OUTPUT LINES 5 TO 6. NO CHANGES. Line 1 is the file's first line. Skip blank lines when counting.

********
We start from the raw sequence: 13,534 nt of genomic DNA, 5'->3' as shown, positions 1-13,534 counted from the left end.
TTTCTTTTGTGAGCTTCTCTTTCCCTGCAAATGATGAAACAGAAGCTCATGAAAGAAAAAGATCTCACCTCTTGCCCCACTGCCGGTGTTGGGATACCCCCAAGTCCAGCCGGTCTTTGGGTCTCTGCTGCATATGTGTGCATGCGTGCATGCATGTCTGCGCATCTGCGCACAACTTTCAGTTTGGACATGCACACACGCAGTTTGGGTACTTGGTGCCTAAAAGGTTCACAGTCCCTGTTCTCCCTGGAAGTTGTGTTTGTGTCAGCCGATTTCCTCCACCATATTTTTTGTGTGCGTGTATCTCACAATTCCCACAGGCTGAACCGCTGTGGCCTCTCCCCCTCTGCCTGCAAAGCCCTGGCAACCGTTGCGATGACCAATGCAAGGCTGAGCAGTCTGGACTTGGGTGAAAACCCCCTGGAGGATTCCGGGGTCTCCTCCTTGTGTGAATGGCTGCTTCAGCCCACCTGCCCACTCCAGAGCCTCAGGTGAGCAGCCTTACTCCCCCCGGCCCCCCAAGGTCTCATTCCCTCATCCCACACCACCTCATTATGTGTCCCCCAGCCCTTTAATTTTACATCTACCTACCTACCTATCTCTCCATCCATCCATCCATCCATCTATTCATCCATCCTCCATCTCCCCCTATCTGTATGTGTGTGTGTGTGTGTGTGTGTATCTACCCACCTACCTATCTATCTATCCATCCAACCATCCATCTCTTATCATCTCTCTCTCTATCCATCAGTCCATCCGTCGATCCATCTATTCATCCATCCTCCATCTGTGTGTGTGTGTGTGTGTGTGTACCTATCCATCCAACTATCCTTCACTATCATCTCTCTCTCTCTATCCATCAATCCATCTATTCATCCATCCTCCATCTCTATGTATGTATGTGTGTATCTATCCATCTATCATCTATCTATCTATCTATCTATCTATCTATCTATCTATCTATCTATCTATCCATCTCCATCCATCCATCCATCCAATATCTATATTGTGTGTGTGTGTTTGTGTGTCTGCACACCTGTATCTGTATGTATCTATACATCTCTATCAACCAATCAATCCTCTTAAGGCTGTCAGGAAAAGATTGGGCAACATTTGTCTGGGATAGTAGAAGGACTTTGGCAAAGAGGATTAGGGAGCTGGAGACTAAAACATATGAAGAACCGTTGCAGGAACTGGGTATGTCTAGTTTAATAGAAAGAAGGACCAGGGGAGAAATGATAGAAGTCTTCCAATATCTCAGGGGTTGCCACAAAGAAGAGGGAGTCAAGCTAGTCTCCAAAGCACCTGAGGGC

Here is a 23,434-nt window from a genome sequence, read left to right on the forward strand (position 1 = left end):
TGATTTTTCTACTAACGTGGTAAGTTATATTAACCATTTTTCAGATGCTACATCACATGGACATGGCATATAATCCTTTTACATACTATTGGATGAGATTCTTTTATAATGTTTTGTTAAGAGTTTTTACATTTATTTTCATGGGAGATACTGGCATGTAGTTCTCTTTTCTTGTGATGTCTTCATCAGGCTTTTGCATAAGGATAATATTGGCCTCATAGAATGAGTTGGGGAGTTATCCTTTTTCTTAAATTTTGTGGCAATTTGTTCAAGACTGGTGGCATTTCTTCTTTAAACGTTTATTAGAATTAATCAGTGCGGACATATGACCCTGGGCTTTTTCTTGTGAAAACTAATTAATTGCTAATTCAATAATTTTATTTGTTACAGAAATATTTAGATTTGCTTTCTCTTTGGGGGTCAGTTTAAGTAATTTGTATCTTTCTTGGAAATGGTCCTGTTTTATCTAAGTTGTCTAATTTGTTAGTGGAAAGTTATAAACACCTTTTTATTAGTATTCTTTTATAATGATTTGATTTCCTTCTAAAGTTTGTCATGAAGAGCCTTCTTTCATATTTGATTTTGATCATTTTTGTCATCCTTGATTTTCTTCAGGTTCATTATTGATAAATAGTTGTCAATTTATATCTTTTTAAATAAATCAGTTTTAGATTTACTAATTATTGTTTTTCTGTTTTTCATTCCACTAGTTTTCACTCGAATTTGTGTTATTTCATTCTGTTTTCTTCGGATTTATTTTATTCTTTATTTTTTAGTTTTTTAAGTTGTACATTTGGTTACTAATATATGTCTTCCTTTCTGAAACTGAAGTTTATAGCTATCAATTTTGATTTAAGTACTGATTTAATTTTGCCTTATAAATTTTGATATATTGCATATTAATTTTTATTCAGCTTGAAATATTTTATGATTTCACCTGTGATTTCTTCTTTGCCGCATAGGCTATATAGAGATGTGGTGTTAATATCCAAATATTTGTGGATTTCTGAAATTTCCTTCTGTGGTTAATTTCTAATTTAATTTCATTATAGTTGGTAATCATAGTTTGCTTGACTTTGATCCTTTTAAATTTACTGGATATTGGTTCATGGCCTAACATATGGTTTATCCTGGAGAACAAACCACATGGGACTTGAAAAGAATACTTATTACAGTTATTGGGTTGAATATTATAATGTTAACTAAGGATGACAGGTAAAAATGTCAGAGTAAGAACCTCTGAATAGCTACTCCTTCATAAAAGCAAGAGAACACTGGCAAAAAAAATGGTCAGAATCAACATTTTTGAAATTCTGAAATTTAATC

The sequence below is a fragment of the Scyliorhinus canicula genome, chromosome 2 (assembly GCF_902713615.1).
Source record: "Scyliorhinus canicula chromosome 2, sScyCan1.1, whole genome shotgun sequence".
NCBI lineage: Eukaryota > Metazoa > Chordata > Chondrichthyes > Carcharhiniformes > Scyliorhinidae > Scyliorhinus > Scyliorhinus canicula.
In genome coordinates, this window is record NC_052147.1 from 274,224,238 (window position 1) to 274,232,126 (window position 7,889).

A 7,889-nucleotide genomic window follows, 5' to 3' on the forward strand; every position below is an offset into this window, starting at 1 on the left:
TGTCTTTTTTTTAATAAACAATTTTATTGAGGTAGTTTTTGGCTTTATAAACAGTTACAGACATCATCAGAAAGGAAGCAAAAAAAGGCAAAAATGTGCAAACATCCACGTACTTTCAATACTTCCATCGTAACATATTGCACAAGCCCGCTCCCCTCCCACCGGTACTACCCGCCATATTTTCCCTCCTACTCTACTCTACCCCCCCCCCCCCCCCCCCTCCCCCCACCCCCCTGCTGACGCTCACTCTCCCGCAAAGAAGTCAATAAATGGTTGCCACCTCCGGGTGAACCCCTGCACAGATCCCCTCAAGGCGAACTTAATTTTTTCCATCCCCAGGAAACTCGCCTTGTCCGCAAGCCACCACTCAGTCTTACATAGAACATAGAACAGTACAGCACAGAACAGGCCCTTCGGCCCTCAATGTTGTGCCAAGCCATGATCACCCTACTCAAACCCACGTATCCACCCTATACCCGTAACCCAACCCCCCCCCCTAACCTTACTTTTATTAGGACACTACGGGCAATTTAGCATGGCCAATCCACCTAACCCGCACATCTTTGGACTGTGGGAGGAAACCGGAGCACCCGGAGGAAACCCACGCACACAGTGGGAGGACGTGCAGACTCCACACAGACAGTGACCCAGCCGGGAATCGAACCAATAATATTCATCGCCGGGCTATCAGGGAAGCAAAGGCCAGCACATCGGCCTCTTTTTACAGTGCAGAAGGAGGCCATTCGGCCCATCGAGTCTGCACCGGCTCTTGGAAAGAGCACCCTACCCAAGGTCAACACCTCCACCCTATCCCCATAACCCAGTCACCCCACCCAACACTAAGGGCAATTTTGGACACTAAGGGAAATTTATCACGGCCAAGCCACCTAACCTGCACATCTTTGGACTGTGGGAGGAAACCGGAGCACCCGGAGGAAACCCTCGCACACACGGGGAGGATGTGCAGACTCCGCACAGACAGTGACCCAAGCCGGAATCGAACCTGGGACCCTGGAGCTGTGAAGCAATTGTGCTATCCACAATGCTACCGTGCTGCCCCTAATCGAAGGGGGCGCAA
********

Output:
The sequence below is a fragment of the Scyliorhinus canicula genome, chromosome 2 (assembly GCF_902713615.1).
Source record: "Scyliorhinus canicula chromosome 2, sScyCan1.1, whole genome shotgun sequence".